I stayed with all sort of people; families, single mothers and single fathers, students, couples and singles, foreigners like me and local people, on farms and in the woods, in small towns and in the cities. It was a totally amazing experience that nothing can be compared to. I believe that staying in hotels, hostels or even camping wouldn’t be able to give me the same experience. I met lots of interesting and truly inspiring people who gave me the possibility to look into their daily lives and reflect about mine. This way I learned things about Sweden and its people that I wouldn’t be able to read about in any guidebook. Some of my hosts cooked for me traditional or regional Swedish dishes while the others invited me to try their homemade bread, preserves and eggs from their hens. I was even invited to eat at my host’s Grandmother’s home! A few of them took me sightseeing; others showed around their animal farms or were they worked. Many times I talked with my hosts late into the night and with others I watched movies. Usually we ate breakfast together, but on some occasions they went to work early and let me sleep longer and left the keys so that I could let myself out. They were friendly, open-minded and trusting to let me in. But it also took balls to go to all these strangers’ homes without knowing what to expect behind the closed door. Especially the ones in remote places or when my hosts were men. At some point, already on the road for a week I thought that actually no one on earth knows where am I since I didn’t report to anyone. Being a girl travelling alone and sleeping at strangers’ homes can be more risky than for a guy I think. So before arriving at my next destination I texted my best friend giving her a password to my CS account and instructing how to check where and when I should be staying on what day. In case of no contact for 5 days I told her to check the profile and start to look for me. Uff, that already felt better; just knowing that there is one person in the world aware of my whereabouts was strangely comforting. Of course nothing bad or strange happened during my trip and every experience was totally distinct from each other. Some of my hosts actually felt familiar to me even though I had known them for only few hours. It seemed like we’d been friends for months, but really I knew only a small bunch of facts about their lives. Who knows, maybe we’ll meet again one day; I would surely like that!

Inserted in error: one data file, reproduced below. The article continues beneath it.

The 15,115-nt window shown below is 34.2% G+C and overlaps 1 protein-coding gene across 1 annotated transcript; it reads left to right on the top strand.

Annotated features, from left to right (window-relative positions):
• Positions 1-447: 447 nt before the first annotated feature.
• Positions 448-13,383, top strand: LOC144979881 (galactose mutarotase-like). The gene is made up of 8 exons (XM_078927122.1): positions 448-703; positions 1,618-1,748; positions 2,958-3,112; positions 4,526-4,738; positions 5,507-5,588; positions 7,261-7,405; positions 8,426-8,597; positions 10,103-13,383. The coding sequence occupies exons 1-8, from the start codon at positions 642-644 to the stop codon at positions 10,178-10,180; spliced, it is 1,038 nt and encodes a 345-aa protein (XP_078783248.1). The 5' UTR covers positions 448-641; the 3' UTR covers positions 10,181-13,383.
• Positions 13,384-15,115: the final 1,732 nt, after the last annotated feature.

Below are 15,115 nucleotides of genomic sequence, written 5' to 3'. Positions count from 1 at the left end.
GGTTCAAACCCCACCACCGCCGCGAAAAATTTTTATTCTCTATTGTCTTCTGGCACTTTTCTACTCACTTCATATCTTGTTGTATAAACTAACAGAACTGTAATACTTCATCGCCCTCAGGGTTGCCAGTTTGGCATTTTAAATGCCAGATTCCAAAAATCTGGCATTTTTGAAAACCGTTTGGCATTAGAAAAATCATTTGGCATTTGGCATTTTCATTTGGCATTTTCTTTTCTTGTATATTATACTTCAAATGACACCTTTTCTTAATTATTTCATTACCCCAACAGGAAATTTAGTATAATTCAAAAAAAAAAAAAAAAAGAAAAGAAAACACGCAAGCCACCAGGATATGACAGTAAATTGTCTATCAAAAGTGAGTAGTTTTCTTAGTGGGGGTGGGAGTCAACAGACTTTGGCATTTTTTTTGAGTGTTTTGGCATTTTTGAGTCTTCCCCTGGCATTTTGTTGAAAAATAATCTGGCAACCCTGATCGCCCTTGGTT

sosdala

To wrap it up

After 9 days and about 570 km down southwest of Sweden I arrived on my second WWOOFing farm. From Björnlunda through Nyköping – Norrköping – Linköping – Tranås – Nässjö –Ramkvilla – Växjö – Älmhult and Hässleholm all the way to Södra Rörum in Skåne County. On one hand 570 km seems not much, I thought. I know a few guys who cycled for 1500 or even 2500 km and that’s already something. But on the other hand, I’ve never gone so far by myself on a bike or walking. Actually, I have never cycled for more than 110 km all by myself. And after all, I’m a small girl not a strong big guy, right? I reconsidered my achievement feeling that I was actually very proud of myself. It’s a piece of land that I went through on my loaded shaky vintage bike; with its ups and downs, lots of wind, unknown roads through forests and at times along speeding cars, I made it without any problem or doubt. And there was more to come at the end of this month – I had to get to Copenhagen. However, now I was curious to meet my new hosts and was eager to work again!